4. Guidance issued on new under-age-27 rule for health coverage of children. The IRS has issued guidance on the tax treatment of health coverage for children under age 27 under the new health reform law. The new under-age-27 rule, which went into effect March 30, 2010, applies broadly to employer-provided coverage or reimbursements, cafeteria plans, flexible spending arrangements (FSAs), health reimbursement arrangements (HRAs), voluntary employees’ beneficiary associations (VEBAs), and the above-the-line deduction for a self-employed individual’s medical care insurance costs.

5. Availability of FICA exception for medical residents to be resolved. The Supreme Court has agreed to review a 2009 decision of the Court of Appeals for the Eighth Circuit, which upheld the validity of regulations that generally prevent medical residents from qualifying for the FICA student exception. Under these regulations, an employee includes a medical resident who works 40 hours or more for a school, college or university is not eligible for the student exception. The Supreme Court will now decide their validity. Its decision will have important ramifications for the many teaching hospitals and their residents.

6. States address estate planning uncertainty. As of now, there is no estate or generation-skipping transfer (GST) tax for individuals who die this year. There are issues as to how formula clauses in wills and trusts using estate or GST tax terms (e.g., “the applicable exclusion amount,” or “the marital deduction”) will be construed, if the decedent dies in 2010. Several states have addressed this situation by enacting laws providing a special rule of construction under which formula clauses that refer to certain estate and GST tax terms generally will be construed as referring to the federal estate tax and GST tax laws which applied to estates of decedents dying on Dec. 31, 2009. These statutes could impact the amount that will pass under one’s will to a person’s spouse and children.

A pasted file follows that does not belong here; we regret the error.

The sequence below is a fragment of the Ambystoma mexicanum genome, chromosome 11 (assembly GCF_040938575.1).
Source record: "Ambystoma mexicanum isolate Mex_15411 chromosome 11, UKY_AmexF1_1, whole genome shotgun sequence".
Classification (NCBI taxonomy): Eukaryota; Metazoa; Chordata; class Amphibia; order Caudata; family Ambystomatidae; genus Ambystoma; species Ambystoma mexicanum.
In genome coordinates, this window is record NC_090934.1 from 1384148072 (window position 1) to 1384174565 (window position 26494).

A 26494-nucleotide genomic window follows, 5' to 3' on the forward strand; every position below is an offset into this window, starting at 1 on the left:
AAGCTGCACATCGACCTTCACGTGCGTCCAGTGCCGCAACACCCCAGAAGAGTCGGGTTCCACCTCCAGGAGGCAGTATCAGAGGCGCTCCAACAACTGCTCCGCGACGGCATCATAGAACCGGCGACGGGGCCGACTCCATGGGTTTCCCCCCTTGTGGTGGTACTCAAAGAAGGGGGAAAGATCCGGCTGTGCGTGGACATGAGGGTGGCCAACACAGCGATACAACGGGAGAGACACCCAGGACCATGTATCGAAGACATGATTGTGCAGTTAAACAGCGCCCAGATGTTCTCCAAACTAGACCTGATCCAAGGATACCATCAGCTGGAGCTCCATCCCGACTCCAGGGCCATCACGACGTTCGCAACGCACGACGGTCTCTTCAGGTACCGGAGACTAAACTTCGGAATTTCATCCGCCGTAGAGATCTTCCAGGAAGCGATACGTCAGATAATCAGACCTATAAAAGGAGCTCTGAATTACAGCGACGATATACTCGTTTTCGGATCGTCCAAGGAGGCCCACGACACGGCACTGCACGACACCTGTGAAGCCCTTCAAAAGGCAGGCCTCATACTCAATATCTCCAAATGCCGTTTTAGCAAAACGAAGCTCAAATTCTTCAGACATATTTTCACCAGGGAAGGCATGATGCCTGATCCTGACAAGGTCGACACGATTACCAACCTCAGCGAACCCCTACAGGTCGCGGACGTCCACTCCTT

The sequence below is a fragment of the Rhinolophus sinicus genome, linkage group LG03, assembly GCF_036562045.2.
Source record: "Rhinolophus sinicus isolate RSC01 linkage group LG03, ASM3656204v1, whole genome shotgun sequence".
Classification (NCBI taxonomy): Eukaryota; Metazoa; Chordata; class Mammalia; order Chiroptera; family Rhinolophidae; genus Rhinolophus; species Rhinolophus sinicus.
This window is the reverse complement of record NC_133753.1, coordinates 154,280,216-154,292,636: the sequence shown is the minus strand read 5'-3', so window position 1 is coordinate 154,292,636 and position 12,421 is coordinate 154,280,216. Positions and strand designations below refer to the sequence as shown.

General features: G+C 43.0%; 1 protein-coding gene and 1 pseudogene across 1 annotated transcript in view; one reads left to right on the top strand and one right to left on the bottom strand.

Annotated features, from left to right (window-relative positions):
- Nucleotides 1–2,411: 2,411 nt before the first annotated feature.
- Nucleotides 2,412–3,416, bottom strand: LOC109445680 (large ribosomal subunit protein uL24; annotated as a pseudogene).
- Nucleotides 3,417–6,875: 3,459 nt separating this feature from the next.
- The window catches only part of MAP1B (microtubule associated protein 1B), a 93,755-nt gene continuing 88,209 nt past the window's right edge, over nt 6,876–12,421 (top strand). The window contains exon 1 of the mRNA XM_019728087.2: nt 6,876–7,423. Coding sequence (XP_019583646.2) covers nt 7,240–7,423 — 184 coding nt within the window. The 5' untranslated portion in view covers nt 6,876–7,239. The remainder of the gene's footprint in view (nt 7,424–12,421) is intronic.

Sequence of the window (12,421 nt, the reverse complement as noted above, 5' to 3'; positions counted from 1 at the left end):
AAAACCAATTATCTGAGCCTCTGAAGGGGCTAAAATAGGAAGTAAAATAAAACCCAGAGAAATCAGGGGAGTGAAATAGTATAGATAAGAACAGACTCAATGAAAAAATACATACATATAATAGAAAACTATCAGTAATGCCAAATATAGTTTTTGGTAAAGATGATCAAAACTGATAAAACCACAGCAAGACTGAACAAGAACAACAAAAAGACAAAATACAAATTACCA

7. Deadline extended for retirement plans in federally declared disaster areas in eight States. The IRS has administratively extended to July 30, 2010, the April 30, 2010, deadline for restating affected pre-approved defined contribution plans and, if applicable, for submitting determination letters to the IRS, and the Code Sec. 401(b) remedial amendment period for these retirement plans. The relief applies to sponsors of defined contribution plans that were affected by the storms and other severe weather in counties in Alabama, Connecticut, Massachusetts, Mississippi, New Jersey, Rhode Island, Tennessee and West Virginia that were federally declared disaster areas in the period from March 1 through May 31, 2010.

8. Therapeutic Discovery Project Program implemented. The IRS has established the guidelines for applying for the new Therapeutic Discovery Project Program created by the recently enacted health reform legislation. The program will provide tax credits and grants to small firms that show significant potential to produce new and cost-saving therapies, support good jobs and increase U.S. competitiveness. Small firms may apply for certification for tax credits or grants under the program on Form 8942, which must be postmarked no later than July 21, 2010.

9. Temporary regulations fill in statutory gaps on new indoor tanning tax. The IRS has issued temporary regulations on the health reform’s legislation’s new 10% excise tax on indoor tanning services provided on or after July 1, 2010. The regs address practical considerations that may not have been contemplated when the law was drafted. For example, they addresses prepayments for tanning services and services provided as part of a gym membership.

Feel free to call any of our Tax & Wealth Planning Group attorneys with questions about the above information. They will be happy to assist you or your business with your tax issues.